“If a person said they were homosexual, that usually meant terminating the interview”

Edward L. Lee II, Field Agent, Security Office, 1971-1972

LEE: There was a law that is still in place called Executive Order 10450. That goes back to the ‘60s. It authorized federal agencies to investigate people that were coming to work for the U.S. government.

There were certain criteria that you would look at. We did not want at that time people that were involved in activity of moral turpitude. We did not want people that were not loyal Americans. What a loyal American is or is not was never quite well defined.

But we were hoping that people would hold up their hand and say they would be loyal to the Constitution and the system of government, they would not attempt to overthrow it, and what have you. Even in the early ‘70s, the Cold War was well underway. There was a threat of communist aggression worldwide. There was a threat of nuclear superiority. So, there were a lot of things we did not want. We did not want spies or homosexuals.

The belief at that time was that if your sexual orientation was other than heterosexual, you could be co-opted, recruited, blackmailed. Thereby, a very senior person in the Department of State could be forced, co-opted, coerced to turn over documents, violate their loyalty to the United State and what have you. We’ve learned a lot since then.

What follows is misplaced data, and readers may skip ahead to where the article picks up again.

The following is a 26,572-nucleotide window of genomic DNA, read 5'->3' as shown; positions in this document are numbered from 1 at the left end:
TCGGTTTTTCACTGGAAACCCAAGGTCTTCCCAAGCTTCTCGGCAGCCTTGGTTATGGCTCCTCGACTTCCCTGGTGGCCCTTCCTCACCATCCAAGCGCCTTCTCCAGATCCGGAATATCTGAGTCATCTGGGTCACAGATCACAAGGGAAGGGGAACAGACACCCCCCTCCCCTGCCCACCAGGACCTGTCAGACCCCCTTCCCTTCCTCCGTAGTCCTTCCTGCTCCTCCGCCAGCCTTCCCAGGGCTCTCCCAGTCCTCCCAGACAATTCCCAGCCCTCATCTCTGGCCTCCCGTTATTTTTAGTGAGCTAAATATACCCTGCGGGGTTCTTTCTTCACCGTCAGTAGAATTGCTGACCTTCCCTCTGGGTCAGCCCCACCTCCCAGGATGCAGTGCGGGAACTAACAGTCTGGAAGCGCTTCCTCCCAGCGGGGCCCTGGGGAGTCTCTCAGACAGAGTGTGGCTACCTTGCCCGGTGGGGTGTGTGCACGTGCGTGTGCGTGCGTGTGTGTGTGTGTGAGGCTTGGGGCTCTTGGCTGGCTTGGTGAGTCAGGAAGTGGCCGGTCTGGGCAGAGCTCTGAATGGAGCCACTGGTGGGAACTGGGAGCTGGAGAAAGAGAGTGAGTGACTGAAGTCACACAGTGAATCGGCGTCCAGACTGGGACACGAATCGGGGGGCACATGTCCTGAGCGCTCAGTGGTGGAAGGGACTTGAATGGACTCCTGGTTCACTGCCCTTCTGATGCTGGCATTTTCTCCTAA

But we did not want people with bad credit, criminal records, homosexuals, drunks… These were all risks that we were not prepared to accept. Unfortunately, during the early periods that I was in the Foreign Service, people didn’t have that many rights. If the Department chose to turn you down for a position, the ability to get equal treatment under the law was not guaranteed…

The period of free love, the period of Haight Ashbury and Woodstock and free expression sort of helped us become who we later were. There was a lot of jaundiced eye looks at people even if their academic background was good and they scored well on the Foreign Service exam and did well on the orals and what have you.

When they got to the point of getting the clearance, that became a very unpleasant experience. There were no real guarantees of what could and could not be asked. If you were asked, “How would you describe your sexual orientation,” quite often people that were raised in the ‘50s or ‘60s would not lie, they would simply tell the truth.

We’d always been told that if you tell the truth, how can you be wrong? Well, in telling the truth, you end up not being hired. So, people really looked at the security organization, SY, the Office of Security, as this potential group of thugs that could deprive you of being employed. During the late ‘60s/early ‘70s, we grappled with those things….

If a person said they were homosexual, that usually meant terminating the interview, documenting what had been said, and that would be reviewed by a higher authority. Usually, a woman that was living with someone was viewed very negatively. A woman who was divorced was almost looked at as a prostitute in some circles within the old SY organization. It was a very black-and-white environment

References

Gay History: The Daughters of Bilitis